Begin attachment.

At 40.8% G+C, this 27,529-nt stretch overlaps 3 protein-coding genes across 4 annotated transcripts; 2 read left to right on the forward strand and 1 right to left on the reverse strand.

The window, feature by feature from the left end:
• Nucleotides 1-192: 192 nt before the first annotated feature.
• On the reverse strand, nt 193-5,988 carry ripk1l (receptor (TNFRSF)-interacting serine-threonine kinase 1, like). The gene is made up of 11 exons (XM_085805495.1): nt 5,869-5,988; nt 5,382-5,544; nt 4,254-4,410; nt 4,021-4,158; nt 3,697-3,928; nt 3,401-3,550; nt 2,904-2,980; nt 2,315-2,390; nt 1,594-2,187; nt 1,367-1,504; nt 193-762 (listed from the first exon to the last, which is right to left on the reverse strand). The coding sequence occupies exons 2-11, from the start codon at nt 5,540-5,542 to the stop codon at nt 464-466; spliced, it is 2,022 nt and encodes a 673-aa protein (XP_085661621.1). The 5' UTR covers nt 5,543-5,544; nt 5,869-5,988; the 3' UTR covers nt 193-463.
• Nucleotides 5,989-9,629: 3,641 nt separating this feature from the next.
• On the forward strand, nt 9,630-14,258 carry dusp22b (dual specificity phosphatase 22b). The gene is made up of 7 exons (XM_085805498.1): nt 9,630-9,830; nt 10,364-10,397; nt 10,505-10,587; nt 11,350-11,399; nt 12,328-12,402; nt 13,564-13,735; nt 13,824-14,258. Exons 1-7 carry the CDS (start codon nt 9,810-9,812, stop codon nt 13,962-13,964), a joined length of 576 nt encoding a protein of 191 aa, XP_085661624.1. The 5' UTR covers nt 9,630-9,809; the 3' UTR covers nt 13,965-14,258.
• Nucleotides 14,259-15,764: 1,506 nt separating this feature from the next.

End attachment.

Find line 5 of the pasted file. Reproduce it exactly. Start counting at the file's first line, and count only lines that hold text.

• Nucleotides 5,989-9,629: 3,641 nt separating this feature from the next.